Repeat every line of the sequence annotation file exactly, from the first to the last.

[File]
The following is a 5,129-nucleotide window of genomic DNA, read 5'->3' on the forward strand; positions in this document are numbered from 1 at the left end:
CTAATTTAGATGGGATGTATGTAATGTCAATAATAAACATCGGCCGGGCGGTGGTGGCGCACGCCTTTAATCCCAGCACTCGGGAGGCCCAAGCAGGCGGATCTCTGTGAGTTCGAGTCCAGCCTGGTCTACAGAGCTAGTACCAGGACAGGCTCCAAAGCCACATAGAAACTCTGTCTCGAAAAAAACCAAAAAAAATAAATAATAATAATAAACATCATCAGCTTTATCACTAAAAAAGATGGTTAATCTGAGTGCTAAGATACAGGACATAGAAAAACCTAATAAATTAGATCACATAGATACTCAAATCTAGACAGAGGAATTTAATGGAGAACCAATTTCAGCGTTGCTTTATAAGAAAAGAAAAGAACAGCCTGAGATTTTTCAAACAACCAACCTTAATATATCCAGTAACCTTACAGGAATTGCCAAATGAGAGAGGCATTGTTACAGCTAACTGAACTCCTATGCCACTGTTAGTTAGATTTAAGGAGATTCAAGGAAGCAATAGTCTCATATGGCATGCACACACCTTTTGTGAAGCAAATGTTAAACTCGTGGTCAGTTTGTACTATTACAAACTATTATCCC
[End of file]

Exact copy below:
The following is a 5,129-nucleotide window of genomic DNA, read 5'->3' on the forward strand; positions in this document are numbered from 1 at the left end:
CTAATTTAGATGGGATGTATGTAATGTCAATAATAAACATCGGCCGGGCGGTGGTGGCGCACGCCTTTAATCCCAGCACTCGGGAGGCCCAAGCAGGCGGATCTCTGTGAGTTCGAGTCCAGCCTGGTCTACAGAGCTAGTACCAGGACAGGCTCCAAAGCCACATAGAAACTCTGTCTCGAAAAAAACCAAAAAAAATAAATAATAATAATAAACATCATCAGCTTTATCACTAAAAAAGATGGTTAATCTGAGTGCTAAGATACAGGACATAGAAAAACCTAATAAATTAGATCACATAGATACTCAAATCTAGACAGAGGAATTTAATGGAGAACCAATTTCAGCGTTGCTTTATAAGAAAAGAAAAGAACAGCCTGAGATTTTTCAAACAACCAACCTTAATATATCCAGTAACCTTACAGGAATTGCCAAATGAGAGAGGCATTGTTACAGCTAACTGAACTCCTATGCCACTGTTAGTTAGATTTAAGGAGATTCAAGGAAGCAATAGTCTCATATGGCATGCACACACCTTTTGTGAAGCAAATGTTAAACTCGTGGTCAGTTTGTACTATTACAAACTATTATCCC